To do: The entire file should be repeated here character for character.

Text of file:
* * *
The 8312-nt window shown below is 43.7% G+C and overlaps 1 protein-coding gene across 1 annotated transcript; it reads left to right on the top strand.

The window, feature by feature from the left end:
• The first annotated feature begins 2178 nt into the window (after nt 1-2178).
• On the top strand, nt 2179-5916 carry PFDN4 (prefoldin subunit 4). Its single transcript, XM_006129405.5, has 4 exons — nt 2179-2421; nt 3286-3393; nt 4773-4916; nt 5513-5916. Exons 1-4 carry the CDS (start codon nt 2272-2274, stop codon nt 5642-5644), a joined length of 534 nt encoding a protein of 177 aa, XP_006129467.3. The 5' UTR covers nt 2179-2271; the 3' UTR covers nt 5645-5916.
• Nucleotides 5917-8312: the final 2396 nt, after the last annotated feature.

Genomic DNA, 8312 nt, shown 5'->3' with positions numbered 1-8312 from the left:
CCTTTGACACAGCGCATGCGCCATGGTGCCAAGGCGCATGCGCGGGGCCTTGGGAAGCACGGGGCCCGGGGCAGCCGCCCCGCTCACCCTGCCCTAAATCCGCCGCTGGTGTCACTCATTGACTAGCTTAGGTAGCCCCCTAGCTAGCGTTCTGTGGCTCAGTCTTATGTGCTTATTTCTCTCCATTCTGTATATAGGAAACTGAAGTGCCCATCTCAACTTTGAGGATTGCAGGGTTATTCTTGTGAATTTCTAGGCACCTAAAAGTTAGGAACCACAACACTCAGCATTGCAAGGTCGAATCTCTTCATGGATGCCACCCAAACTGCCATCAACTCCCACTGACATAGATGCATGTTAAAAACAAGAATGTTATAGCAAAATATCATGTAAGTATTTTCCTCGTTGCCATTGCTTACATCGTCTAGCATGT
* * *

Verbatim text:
The 8312-nt window shown below is 43.7% G+C and overlaps 1 protein-coding gene across 1 annotated transcript; it reads left to right on the top strand.

The window, feature by feature from the left end:
• The first annotated feature begins 2178 nt into the window (after nt 1-2178).
• On the top strand, nt 2179-5916 carry PFDN4 (prefoldin subunit 4). Its single transcript, XM_006129405.5, has 4 exons — nt 2179-2421; nt 3286-3393; nt 4773-4916; nt 5513-5916. Exons 1-4 carry the CDS (start codon nt 2272-2274, stop codon nt 5642-5644), a joined length of 534 nt encoding a protein of 177 aa, XP_006129467.3. The 5' UTR covers nt 2179-2271; the 3' UTR covers nt 5645-5916.
• Nucleotides 5917-8312: the final 2396 nt, after the last annotated feature.

Genomic DNA, 8312 nt, shown 5'->3' with positions numbered 1-8312 from the left:
CCTTTGACACAGCGCATGCGCCATGGTGCCAAGGCGCATGCGCGGGGCCTTGGGAAGCACGGGGCCCGGGGCAGCCGCCCCGCTCACCCTGCCCTAAATCCGCCGCTGGTGTCACTCATTGACTAGCTTAGGTAGCCCCCTAGCTAGCGTTCTGTGGCTCAGTCTTATGTGCTTATTTCTCTCCATTCTGTATATAGGAAACTGAAGTGCCCATCTCAACTTTGAGGATTGCAGGGTTATTCTTGTGAATTTCTAGGCACCTAAAAGTTAGGAACCACAACACTCAGCATTGCAAGGTCGAATCTCTTCATGGATGCCACCCAAACTGCCATCAACTCCCACTGACATAGATGCATGTTAAAAACAAGAATGTTATAGCAAAATATCATGTAAGTATTTTCCTCGTTGCCATTGCTTACATCGTCTAGCATGT